previous next

[14] The power of supreme authority has had so much influence with a very few men, not in the cities, that either some most insignificant people of the most miserable and deserted towns were found who would go to Rome without the command of their people or their senate, or on the other hand, those who had been voted as ambassadors against him, and who had received the public evidence to deliver, and the public commission, were detained by force or by fear. And I am not vexed at this having happened in a few instances, in order that the rest of the cities, so numerous, so powerful, and so wise,—that all Sicily, in short, should have all the more influence with you when you see that they could be restrained by no force, could be hindered by no danger, from making experiment whether the complaints of your oldest and most faithful allies had any weight with you.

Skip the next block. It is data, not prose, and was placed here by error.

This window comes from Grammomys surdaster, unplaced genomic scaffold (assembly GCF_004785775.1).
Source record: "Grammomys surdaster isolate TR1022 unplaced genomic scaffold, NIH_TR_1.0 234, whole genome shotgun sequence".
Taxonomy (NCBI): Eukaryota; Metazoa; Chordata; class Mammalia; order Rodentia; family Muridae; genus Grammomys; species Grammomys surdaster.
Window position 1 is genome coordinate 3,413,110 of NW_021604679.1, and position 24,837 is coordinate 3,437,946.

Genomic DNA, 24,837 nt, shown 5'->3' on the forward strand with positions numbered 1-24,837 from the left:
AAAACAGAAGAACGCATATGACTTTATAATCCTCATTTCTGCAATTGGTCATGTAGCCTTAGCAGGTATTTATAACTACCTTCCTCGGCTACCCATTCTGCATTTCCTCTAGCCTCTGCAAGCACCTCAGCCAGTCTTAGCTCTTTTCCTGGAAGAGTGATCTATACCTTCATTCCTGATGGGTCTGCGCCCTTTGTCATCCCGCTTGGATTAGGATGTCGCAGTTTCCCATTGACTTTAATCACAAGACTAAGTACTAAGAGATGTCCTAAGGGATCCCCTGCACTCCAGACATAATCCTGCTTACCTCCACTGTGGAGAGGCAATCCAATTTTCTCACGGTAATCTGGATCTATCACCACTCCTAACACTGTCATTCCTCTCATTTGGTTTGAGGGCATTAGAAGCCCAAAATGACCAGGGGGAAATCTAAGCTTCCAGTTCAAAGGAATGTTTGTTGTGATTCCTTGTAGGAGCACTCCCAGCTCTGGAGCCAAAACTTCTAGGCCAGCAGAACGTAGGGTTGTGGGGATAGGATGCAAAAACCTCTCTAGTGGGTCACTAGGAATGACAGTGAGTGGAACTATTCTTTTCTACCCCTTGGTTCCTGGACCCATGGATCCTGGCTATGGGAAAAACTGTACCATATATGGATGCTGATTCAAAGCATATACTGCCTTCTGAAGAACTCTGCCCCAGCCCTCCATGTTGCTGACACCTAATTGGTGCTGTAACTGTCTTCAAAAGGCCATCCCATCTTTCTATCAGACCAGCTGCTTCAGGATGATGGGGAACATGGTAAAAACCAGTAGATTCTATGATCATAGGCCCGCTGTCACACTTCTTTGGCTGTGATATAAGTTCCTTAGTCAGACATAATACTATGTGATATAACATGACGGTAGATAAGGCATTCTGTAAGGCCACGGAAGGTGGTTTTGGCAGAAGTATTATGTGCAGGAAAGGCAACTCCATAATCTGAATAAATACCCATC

Creative Commons License
This work is licensed under a Creative Commons Attribution-ShareAlike 3.0 United States License.

An XML version of this text is available for download, with the additional restriction that you offer Perseus any modifications you make. Perseus provides credit for all accepted changes, storing new additions in a versioning system.

load focus Notes (J. B. Greenough, G. L. Kittredge)
load focus Latin (Albert Clark, William Peterson, 1917)
hide Places (automatically extracted)

View a map of the most frequently mentioned places in this document.

Sort places alphabetically, as they appear on the page, by frequency
Click on a place to search for it in this document.
Sicily (Italy) (1)
Rome (Italy) (1)

Download Pleiades ancient places geospacial dataset for this text.

hide References (2 total)
  • Cross-references in general dictionaries to this page (2):
hide Display Preferences
Greek Display:
Arabic Display:
View by Default:
Browse Bar: